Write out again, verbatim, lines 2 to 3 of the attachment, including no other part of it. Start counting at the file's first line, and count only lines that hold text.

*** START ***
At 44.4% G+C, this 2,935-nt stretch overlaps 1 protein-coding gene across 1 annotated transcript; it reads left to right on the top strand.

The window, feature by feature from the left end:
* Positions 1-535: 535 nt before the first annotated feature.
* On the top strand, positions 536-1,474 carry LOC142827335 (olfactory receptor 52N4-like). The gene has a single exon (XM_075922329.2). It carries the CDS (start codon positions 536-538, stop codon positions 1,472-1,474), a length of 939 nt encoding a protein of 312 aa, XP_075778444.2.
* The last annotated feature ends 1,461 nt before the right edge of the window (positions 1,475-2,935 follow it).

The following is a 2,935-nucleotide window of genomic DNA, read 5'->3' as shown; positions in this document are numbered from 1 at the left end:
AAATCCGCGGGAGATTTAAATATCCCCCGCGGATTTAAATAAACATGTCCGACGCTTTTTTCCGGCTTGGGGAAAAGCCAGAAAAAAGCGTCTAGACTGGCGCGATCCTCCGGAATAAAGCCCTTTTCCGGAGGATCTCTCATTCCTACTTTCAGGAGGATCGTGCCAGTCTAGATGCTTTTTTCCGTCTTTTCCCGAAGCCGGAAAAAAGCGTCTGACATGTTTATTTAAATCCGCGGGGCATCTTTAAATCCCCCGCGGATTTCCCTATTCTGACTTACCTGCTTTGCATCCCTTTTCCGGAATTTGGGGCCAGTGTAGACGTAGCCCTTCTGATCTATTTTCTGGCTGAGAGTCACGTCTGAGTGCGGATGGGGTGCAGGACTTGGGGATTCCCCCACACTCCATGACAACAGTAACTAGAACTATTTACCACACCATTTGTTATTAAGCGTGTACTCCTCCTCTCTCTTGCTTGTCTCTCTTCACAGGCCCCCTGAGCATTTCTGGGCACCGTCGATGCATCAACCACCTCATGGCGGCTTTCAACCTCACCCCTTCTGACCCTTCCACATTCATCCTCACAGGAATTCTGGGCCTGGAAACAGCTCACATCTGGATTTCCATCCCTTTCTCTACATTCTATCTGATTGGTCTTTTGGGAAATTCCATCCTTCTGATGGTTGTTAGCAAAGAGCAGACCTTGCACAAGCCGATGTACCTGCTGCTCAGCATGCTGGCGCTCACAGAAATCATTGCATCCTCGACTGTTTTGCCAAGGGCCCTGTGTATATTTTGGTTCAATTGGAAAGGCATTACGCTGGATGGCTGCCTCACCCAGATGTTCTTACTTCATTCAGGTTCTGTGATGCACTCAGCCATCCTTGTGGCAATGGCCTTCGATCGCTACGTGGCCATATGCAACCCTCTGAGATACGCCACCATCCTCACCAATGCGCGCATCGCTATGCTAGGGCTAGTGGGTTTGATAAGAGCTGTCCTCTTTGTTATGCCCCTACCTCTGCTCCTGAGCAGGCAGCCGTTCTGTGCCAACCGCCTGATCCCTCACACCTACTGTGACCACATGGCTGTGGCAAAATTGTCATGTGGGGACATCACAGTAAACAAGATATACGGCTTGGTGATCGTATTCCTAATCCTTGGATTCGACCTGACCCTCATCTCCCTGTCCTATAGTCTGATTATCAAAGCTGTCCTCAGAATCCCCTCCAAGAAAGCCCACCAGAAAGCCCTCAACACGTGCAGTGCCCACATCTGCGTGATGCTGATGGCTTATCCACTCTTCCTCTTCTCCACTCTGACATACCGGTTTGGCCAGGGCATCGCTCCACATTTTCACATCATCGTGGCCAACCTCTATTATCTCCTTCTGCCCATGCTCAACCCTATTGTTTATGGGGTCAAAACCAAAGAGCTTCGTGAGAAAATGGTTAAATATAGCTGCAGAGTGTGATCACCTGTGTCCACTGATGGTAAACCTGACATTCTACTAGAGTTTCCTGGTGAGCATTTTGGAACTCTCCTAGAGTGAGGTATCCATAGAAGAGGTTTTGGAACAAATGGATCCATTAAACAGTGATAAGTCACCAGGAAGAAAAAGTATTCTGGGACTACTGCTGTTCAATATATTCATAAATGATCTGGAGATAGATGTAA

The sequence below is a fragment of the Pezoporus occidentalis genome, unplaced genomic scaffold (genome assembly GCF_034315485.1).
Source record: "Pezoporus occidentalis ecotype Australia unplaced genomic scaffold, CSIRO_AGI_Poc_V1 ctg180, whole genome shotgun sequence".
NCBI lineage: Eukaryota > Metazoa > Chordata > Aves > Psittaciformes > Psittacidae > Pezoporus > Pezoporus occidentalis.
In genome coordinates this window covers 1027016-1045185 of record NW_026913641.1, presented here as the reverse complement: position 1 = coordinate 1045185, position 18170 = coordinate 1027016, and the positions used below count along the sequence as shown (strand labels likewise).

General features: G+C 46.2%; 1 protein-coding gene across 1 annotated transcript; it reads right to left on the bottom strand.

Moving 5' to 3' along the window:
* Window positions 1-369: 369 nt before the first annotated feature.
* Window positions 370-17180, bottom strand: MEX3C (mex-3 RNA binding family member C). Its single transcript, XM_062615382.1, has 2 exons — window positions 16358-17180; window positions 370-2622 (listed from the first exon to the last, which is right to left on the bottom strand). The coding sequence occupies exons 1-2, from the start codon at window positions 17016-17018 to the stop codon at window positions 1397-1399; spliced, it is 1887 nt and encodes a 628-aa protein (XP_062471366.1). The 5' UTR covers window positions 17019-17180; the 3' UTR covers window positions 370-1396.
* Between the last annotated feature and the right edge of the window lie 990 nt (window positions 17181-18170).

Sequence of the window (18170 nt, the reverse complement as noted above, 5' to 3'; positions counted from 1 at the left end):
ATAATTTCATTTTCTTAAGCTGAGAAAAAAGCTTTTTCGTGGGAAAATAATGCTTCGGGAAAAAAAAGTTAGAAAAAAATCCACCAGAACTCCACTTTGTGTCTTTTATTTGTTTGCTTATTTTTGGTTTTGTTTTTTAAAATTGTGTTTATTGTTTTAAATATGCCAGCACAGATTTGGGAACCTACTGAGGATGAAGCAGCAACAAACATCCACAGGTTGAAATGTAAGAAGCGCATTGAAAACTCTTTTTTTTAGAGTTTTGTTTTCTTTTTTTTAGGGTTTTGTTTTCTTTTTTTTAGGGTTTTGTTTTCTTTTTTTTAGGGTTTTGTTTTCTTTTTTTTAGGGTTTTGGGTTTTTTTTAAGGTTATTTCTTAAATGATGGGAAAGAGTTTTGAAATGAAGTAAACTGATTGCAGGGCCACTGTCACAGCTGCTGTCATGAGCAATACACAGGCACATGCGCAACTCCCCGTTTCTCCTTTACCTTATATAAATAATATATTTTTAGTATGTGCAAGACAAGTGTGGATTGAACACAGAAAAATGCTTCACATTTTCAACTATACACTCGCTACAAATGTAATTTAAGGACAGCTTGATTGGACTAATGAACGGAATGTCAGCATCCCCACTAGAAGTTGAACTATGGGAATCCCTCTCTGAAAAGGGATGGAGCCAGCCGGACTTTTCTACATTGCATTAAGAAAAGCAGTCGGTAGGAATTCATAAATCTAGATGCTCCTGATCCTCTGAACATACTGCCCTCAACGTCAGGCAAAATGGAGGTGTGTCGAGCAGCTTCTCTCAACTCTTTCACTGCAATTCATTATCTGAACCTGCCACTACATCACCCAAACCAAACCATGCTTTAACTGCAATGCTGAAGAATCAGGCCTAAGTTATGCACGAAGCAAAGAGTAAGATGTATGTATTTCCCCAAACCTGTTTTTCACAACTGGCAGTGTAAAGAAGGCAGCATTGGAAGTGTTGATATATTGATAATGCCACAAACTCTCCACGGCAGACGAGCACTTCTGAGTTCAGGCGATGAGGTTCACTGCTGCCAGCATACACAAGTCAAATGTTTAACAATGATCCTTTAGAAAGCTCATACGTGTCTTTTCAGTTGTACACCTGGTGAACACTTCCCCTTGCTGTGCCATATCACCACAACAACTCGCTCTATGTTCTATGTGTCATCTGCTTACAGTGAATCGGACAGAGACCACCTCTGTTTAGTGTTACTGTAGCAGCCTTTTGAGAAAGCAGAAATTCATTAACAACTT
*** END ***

The window, feature by feature from the left end:
* Positions 1-535: 535 nt before the first annotated feature.